by Sister Sylvia Nyaboke Nyamira
As members of a Laudato Si’ community, School Sisters of Notre Dame (SSND) have begun seeing aspects of our mission and ministry through the lens of the Pope’s 2015 encyclical. The document asks many things of us, including that we act in solidarity with the most vulnerable among us.
As a former primary school teacher currently working at St. Francis Girls Secondary School in Kenya, I teach and work with teenagers who are most vulnerable due the environments they are growing up in.
Most of our students come from families where one or both parents are not present, families struggling with substance abuse, economic poverty, or stresses that leave very little time for their children. These factors have made our young people feel unloved and uncared for. Because they are in the stage of discovering themselves, teenagers are very sensitive; anything happening around them can build or destroy their self-esteem. This can lead students to find their identity in groups that ruin their lives as they look for that sense of belonging—a place they feel loved, accepted, and welcomed. I am grateful to be with them during this time.
In response to these challenges, our school administration introduced a guidance and counseling program and office. We have guidance and counseling time every Thursday. I am grateful to journey with the students in this office. The experiences are sometimes heartbreaking, but I take time to listen to them and be with the students. The students need to feel listened to and not judged—something most of them lack from the people they love. In cases of bigger issues, I refer students to another professional counselor with the help of my sisters. In addition to one-on-one meetings, we also have guidance sessions in the classrooms. Each class has chosen its own peer counselor who brings student concerns to me and helps me know and prepare for which topics I need to talk about with them.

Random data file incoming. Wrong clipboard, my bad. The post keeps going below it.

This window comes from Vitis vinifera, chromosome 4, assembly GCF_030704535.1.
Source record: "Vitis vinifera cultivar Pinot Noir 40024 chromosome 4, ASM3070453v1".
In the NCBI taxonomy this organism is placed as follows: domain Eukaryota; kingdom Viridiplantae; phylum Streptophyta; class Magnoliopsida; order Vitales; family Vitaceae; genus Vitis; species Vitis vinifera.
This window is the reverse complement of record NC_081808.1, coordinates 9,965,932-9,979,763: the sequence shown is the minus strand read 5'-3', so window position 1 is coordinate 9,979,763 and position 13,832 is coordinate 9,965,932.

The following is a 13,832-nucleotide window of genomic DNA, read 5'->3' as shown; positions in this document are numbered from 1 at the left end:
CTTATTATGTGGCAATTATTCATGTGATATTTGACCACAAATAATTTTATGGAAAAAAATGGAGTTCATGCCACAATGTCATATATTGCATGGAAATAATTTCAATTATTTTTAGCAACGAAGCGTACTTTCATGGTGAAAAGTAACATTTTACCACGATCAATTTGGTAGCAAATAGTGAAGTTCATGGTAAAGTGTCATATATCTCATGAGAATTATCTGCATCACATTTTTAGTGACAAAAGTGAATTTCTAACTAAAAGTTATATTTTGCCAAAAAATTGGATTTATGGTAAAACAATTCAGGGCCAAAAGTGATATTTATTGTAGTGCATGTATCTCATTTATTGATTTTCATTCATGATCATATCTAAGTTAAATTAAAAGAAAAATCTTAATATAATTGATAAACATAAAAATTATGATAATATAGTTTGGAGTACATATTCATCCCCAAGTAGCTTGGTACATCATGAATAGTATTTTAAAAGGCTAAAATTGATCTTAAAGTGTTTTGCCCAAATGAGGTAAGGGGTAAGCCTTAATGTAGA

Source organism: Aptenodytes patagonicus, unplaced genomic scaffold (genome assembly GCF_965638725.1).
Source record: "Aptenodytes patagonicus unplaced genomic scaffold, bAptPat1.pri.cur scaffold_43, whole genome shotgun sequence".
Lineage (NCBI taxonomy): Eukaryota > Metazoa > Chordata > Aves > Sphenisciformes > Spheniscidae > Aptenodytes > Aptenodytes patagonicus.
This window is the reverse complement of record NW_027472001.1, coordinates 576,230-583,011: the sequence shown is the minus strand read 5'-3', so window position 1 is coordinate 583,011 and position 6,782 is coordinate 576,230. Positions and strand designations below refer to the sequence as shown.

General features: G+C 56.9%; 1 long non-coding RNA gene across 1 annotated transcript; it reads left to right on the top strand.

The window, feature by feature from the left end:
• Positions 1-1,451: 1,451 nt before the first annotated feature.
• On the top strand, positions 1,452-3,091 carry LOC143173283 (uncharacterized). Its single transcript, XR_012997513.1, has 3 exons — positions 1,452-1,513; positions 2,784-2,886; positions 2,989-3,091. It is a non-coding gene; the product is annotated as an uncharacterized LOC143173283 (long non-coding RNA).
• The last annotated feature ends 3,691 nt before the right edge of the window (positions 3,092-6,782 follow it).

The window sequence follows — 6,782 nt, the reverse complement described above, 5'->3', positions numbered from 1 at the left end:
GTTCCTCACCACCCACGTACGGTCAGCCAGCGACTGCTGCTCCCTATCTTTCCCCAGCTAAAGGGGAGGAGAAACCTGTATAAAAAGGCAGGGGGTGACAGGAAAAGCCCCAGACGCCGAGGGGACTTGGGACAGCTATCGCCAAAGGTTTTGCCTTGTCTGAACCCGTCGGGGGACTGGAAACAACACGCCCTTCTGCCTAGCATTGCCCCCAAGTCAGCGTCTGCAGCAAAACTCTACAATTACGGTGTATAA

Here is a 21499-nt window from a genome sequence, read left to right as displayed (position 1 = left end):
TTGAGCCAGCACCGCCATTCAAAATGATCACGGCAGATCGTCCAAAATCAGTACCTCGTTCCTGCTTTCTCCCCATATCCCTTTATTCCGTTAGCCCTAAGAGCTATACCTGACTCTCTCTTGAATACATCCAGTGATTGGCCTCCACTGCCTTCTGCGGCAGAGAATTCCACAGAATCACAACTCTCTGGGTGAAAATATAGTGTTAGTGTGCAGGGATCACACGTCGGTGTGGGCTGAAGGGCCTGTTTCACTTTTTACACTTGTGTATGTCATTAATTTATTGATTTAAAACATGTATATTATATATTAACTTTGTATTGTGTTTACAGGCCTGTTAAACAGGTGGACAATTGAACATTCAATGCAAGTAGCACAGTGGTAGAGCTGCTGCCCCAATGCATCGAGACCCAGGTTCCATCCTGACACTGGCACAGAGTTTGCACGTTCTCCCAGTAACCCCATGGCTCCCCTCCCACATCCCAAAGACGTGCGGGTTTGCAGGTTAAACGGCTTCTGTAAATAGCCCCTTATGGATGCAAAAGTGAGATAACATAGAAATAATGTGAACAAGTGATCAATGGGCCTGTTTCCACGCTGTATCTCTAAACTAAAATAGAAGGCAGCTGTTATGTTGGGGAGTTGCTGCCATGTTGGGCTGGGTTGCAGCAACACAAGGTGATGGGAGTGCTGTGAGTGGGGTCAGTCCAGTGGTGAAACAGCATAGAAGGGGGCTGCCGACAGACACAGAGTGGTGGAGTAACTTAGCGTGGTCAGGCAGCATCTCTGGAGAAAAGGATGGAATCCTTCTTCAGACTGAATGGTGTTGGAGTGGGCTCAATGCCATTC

The sisters and other workers try to instill Christian values such as love, respect, humility, and compassion so that students can go home and share them with the people they stay with. I also use my talents, especially in sports, to help students be creative and active; this has made them open to me. I join them during entertainment, prayer, choir practice, Young Catholic Students programs, class interactions, or any activity they do. This has helped me to know the students well and find out who has special needs. It always gives me joy to see a lot of improvement in students’ social, academic, spiritual, emotional, and physical lives. I have learned a lot from them.
As our charism as SSND states, we work to enable each individual to reach her/his fullest potential. As we see the greatness of each student, we try to work with parents to see how we can help the students. Sometimes it is not easy but by God’s grace we can see the fruits. I thank God for this great opportunity. He has entrusted me to be with these students, and I ask for His graces to lead me to be able to remain faithful to His mission, so that each and every one of us can be what God has called us to be.